McKeon said that because the incident is still so recent, there hasn’t been any discussion about what to do, but he did offer what he said was a solution to Russia’s aggression.
    What I’d like to see us do is become energy independent and help Europe become energy independent so they’re not beholden to Russia,” McKeon said.

    Ah oui, pousser l’Europe à dépendre des États-Unis pour son énergie.

  • Estonia, Baltic states stand to suffer most from Russia sanctions | EurActiv

    With demand levels remaining relatively low amongst its major trading partners in Europe, it appears as if Estonia’s subdued growth may be due to cyclical factors. Much will, however, also depend on how the situation in Eastern Ukraine evolves. Should the international community follow the recent example of the US and tighten economic sanctions against Russia, which also happens to be Estonia’s largest export destination, the Baltic country might feel a more profound impact on its economy.

    The country’s newly elected prime minister, Taavi Roivas, seems to be taking the long view on this. Quoted recently by Reuters, Roivas suggested that the economic discomfort might be worth bearing to secure a favourable political outcome.

    As the situation in the Eastern Ukraine continued to escalate this week in the wake of the Malaysian Airlines disaster, Talinn and its Baltic partners may be wondering how long they will still be able to take the pain.

  • Russia opens corridor for evacuation of wounded, dead Ukrainian servicemen across border

    Rostov-on-Don - 12 injured Ukrainian servicemen who underwent medical treatment in Russia and the bodies of two dead ones have been delivered to the Gukovo and Novoshakhtinsk checkpoints at the Russian-Ukrainian border, Vasily Malayev, a spokesman for the Federal Security Service (FSB) border department for the Rostov region, told Interfax on Saturday, July 26.

  • Key blue-chip companies owned by Ukraine still not up for sale

    The Ukrainian government on July 17 finally approved a list of 164 companies that it hopes to privatize this year and earn $1.25 billion for state coffers.

     The biggest ones include a power generator and regional power distribution companies, and nitrogen fertilizer producer Odesa Portside Plant, which controls the sea port and ammonia pipeline from Russia across Ukraine. 

    But the most interesting companies are missing, including the biggest oil company, Ukrnafta, controlled by Ihor Kolomoisky’s so-called Privat Group. Turboatom, the exclusive Ukrainian turbine equipment producer in which Konstantin Grigorishin is a minority shareholder is also not up for sale. Two titanium mining and processing assets – Sumykhimprom and Zaporizhzhya Titanium-Magnesium Plant – are also off the list. The former is managed by Dmytro Firtash’s former top executive, Igor Lazakovich. The latter is part of Firtash’s titanium business. As the only producer of titanium sponge in Europe, ZTMP on July 21 announced that it started producing value-added products such as, ingots, slabs, and alloys, following the introduction of advanced technologies at the plant.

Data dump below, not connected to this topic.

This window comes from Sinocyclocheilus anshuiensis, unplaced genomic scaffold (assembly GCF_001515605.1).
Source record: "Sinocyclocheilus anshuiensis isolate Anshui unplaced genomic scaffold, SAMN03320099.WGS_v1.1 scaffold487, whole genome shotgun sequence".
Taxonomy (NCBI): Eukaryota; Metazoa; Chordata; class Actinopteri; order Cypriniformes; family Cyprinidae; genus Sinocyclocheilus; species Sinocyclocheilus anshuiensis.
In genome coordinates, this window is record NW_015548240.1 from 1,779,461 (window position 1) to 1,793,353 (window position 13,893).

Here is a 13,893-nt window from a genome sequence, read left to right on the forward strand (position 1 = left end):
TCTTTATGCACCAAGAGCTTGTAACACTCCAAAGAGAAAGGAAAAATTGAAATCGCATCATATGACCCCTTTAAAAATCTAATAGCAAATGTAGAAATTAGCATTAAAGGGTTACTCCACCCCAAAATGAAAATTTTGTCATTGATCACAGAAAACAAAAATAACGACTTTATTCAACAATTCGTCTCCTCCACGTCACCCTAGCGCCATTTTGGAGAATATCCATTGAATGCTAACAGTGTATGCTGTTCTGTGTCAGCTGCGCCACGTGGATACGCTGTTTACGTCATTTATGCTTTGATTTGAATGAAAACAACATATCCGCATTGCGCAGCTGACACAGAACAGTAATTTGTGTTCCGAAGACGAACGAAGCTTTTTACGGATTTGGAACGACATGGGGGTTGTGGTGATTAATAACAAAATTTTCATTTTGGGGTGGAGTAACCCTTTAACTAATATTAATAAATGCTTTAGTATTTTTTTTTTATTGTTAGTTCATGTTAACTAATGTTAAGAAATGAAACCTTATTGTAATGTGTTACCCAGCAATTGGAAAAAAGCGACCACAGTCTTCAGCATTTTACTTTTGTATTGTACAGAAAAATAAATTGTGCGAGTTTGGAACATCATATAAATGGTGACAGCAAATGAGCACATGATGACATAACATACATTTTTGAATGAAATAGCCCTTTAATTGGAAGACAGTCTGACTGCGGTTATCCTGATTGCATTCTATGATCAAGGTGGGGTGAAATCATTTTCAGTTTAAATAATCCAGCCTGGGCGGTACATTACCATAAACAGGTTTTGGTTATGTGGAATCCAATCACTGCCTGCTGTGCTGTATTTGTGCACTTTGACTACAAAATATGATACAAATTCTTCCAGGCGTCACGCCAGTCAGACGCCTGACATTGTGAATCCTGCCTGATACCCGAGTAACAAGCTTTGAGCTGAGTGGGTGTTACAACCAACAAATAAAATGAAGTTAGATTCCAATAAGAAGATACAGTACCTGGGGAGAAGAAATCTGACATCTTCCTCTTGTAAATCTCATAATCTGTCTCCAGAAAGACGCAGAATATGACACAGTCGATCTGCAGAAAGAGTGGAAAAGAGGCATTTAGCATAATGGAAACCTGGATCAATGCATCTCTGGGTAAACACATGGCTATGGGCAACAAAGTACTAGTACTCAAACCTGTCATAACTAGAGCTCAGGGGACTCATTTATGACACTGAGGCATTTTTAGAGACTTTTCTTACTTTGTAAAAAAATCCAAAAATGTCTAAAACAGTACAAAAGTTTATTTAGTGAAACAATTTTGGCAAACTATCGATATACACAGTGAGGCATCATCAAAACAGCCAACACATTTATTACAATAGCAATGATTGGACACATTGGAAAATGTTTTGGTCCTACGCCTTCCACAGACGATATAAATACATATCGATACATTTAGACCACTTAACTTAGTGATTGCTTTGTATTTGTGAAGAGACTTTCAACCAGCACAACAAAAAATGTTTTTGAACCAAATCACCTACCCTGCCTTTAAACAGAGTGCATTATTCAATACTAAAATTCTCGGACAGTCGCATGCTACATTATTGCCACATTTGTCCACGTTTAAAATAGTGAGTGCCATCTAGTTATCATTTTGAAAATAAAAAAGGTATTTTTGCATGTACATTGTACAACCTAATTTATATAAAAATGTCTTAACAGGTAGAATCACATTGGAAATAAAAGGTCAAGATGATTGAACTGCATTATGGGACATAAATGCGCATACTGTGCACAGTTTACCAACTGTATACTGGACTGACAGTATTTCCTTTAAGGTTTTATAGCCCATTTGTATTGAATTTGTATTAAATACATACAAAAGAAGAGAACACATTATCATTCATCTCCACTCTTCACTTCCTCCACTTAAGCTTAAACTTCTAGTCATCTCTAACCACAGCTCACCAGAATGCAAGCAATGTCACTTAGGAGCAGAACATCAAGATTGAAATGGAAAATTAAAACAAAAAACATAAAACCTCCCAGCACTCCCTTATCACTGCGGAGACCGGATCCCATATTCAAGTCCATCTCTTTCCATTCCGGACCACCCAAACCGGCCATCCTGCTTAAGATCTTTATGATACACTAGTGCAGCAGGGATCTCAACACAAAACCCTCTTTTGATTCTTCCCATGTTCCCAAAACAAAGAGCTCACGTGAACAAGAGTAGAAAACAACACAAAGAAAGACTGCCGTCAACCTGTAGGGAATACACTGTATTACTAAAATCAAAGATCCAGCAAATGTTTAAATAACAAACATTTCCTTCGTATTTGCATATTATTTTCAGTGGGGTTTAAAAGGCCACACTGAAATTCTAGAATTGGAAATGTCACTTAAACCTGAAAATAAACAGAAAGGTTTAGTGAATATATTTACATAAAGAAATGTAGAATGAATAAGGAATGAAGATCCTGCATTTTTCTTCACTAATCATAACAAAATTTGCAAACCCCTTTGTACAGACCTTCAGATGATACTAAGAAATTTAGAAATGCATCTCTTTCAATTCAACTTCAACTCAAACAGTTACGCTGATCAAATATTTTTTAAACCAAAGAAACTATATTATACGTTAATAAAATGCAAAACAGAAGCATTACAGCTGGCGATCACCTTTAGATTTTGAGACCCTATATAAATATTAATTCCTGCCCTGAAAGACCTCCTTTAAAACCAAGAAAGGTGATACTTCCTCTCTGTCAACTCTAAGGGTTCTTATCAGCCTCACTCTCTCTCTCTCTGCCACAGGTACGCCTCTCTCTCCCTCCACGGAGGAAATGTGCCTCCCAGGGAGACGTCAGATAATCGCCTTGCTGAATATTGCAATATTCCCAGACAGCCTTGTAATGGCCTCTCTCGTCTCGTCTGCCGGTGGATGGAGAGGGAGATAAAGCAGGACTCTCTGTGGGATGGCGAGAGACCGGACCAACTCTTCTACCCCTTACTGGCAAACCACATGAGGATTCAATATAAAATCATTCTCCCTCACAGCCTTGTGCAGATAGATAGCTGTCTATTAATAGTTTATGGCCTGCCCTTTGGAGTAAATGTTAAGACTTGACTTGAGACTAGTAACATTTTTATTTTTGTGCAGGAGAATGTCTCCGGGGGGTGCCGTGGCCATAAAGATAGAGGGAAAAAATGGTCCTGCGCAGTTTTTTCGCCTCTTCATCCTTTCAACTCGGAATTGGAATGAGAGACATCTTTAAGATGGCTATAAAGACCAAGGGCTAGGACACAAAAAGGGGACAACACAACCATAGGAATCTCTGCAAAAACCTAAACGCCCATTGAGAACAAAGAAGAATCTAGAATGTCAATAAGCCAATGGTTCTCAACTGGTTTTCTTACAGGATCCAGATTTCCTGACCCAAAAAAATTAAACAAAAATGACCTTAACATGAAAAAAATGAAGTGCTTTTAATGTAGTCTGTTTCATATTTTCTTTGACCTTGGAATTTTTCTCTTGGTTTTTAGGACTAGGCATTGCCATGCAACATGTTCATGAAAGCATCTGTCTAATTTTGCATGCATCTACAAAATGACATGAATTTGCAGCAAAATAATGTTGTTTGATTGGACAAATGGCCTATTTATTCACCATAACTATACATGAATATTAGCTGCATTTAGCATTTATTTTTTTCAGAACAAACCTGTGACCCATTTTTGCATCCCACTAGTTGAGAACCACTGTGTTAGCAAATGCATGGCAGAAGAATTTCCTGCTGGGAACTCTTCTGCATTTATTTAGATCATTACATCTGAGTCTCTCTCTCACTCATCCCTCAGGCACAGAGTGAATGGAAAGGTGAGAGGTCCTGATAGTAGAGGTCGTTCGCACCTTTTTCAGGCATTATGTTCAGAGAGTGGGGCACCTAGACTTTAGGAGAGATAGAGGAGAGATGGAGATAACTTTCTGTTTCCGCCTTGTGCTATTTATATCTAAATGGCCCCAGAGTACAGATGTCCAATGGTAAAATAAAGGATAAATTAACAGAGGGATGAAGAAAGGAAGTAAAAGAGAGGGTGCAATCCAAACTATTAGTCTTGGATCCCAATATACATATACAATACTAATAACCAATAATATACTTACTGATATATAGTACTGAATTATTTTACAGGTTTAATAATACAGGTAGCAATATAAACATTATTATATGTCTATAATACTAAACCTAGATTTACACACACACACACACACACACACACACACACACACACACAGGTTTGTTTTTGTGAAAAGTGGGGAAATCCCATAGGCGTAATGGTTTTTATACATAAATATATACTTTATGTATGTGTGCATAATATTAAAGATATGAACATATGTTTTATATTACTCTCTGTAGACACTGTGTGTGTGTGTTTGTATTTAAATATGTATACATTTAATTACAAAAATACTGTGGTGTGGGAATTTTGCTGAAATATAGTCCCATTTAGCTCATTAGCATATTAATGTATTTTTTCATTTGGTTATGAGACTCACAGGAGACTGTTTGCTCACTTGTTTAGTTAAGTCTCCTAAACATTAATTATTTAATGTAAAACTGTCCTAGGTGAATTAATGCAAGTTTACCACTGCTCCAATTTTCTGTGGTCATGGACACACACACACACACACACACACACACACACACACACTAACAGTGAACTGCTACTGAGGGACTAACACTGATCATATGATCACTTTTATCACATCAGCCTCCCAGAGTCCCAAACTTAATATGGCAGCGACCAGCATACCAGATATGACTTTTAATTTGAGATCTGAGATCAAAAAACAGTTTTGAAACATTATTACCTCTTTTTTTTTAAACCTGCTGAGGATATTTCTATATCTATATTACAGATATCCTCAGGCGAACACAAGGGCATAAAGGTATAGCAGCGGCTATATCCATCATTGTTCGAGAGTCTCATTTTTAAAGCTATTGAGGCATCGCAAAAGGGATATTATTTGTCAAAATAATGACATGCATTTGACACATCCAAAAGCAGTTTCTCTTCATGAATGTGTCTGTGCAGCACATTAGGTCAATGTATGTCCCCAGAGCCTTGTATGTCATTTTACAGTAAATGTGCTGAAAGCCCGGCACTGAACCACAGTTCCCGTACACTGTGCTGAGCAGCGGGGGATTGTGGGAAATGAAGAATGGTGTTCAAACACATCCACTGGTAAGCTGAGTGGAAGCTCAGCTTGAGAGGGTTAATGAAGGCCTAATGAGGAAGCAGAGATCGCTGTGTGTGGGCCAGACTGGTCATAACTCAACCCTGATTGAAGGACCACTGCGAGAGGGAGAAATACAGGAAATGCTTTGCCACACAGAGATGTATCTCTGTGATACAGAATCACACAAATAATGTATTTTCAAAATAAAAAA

Despite the State Property Fund’s expectation of making $1.25 billion on privatization, Dragon Capital senior analyst Desnnis Sakva thinks the government’s forecasts are too optimistic. “It is hardly realistic for the government to sell such a wide range of assets within a half year, not only due to the ongoing military operation in the East and its impact on the domestic investment climate but also due to the sheer volume of underlying paperwork,” it said in a note to investors.

    But Vasyl Yurchyshyn, director of economic programs for the Razumkov Center, said that privatization could be successful in Ukraine because assets are cheap. “If the competition will be open and rules are clear, then we can talk about significant revenue,” he said.

    The privatization list is long because the nation urgently needs money. But sales amid the instabilities of war could prove problematic.

  • What Happened To The Malaysian Airliner? By Paul Craig Roberts

    Indeed the entire Western media spoke as one: Russia did it. And the presstitutes are still speaking the same way.

    Possibly, this uniform opinion merely reflects the pavlovian training of the Western media to automatically line up with Washington. No media source wants to be subject to criticism for being unamerican or to find itself isolated by majority opinion, which carries the day, and earn black marks for being wrong. As a former journalist for, and contributor to, America’s most important news publications, I know how this works.

    On the other hand, if we discount the pavlovian conditioning, the only conclusion is that the entire news cycle pertaining to the downing of the Malaysian airliner is orchestrated in order to lay the blame on Putin.